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    pollo_la's Avatar
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    Primal on a budget - compromises...

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    Okay, we have 8 people to feed in our family and compromises have to be made. So, how bad are they really???

    1) White rice
    2) Potatoes
    3) Non GMO popping corn popped in coconut oil
    4) peanuts in comparison to Almonds

    So, of the above what would you say is best and why (from a nutritional standpoint)? These will not be once in a while, in order to stay within our budget for food these will be somewhat regular foods that we will consume. Also, primal or not, is there some other really cheap food that we can fill up on that I'm not thinking of?

    And how important is Grass fed beef vs. regular beef? There is a local store where I can get grass fed beef for 4.19 a pound if I buy in bulk (everywhere else... regular beef is running around 2.99 a pound). If we went with the grass fed beef vs. regular we would end up eating less meat overall though, and filling up more on something like rice or potatoes. Would it be better to eat less meat, but of better quality, or more meat or lesser quality?

    Also, no weight problems in our family, lots of small kiddos, I'm nursing a baby, and my husband is active. We follow a Primal way of eating strictly for the nutritional aspect of food (and what it does in our bodies). I don't care if a food is actually "primal" or not. I simply care about what a food does when in my body after I eat it!

    Thanks!

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    IMO:
    Rice and potatoes fine for daily use.
    Corn is high in fungal toxins depending on the source. The hulls wreck my gut so I pass.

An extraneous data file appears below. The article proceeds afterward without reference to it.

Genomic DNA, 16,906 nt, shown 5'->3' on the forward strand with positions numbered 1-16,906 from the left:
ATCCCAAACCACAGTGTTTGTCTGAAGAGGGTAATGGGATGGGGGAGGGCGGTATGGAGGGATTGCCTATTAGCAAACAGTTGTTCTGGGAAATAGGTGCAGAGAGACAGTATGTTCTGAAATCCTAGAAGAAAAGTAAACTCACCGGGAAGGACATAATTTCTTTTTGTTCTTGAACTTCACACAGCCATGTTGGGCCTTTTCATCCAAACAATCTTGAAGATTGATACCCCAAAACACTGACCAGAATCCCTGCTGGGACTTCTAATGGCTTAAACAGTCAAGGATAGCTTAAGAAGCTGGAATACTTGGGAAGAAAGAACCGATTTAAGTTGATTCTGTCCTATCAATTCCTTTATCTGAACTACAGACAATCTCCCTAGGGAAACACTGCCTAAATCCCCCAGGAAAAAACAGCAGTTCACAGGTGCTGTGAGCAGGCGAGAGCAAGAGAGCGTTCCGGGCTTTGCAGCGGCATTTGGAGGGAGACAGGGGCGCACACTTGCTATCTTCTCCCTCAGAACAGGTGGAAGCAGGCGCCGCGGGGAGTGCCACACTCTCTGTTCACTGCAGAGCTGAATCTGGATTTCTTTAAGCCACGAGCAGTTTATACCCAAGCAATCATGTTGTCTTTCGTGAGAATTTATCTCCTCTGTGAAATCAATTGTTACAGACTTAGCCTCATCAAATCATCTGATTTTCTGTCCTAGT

Peanuts are high in allergenic protein, omega-6 fat, and fungal toxins. Individual reactions vary of course.
    CAFO beef is okay but I'd drain the fat.

    Stretching protein with starch is good budget sense assuming no (pre)diabetes etc. I'd also make stews with connective cuts (shanks, tails, shoulder chops, hearts, turkey necks) and bulk it up with humble absorbent vegetables like onions, cabbage, carrots, celery, turnips, cauliflower, white mushrooms, and chayote. Dried peas are pretty harmless too. Each bite will taste protein-y.

    Some canned seafood like mackerel are amazing protein/dollar too.
    Fruit prices fluctuate wildly with the season, watch the promotions.
    Check local prices for things like cassava and plantains. They might be more $/lb. than Russets but they're also more dense.
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    Thanks for your help. :-) I didn't know about the dried peas. They are not as bad as other legumes? We all love pea soup!

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    Those are all fine for regular consumption, IMO, but I'd have the peanut butter in moderation. Buy organ meats and gelatin to stretch the nutrients and protein. You can add gelatin to just about any dish.

    Other suggestions: Eggs, canned clams and oysters, white rice noodles, bake GF bread with rice, potato, tapioca, quality dairy, bananas, nixtamalized corn (masa harina), coconut oil, liver and other organ meats, bone broths (save all your bones and make broth out of them!); ask your butcher about bones and other parts to make bone broth with, they might sell them uber cheap or give them to you.

    The most important things, I think, are eating nutrient-dense foods, keeping PUFAs low and using mostly saturated fats, and getting quality protein. The rest is customizable. Not every meal needs to be meat and organic vegetables. Fruit and dairy and eggs and starches and gelatin and bivalves will get you the most for your budget.
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    picklepete's Avatar
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    Quote Originally Posted by pollo_la View Post
    I didn't know about the dried peas. They are not as bad as other legumes?
    They aren't my plan A starch but ya, the lectins and indigestible proteins are very mild compared to proper beans.
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    Comments in bold.
    Quote Originally Posted by pollo_la View Post
    Okay, we have 8 people to feed in our family and compromises have to be made. So, how bad are they really???

    1) White rice - YES
    2) Potatoes - YES (every dinner we eat has one or both of these two)
    3) Non GMO popping corn popped in coconut oil - NO
    4) peanuts in comparison to Almonds - NO

    So, of the above what would you say is best and why (from a nutritional standpoint)? These will not be once in a while, in order to stay within our budget for food these will be somewhat regular foods that we will consume. Also, primal or not, is there some other really cheap food that we can fill up on that I'm not thinking of?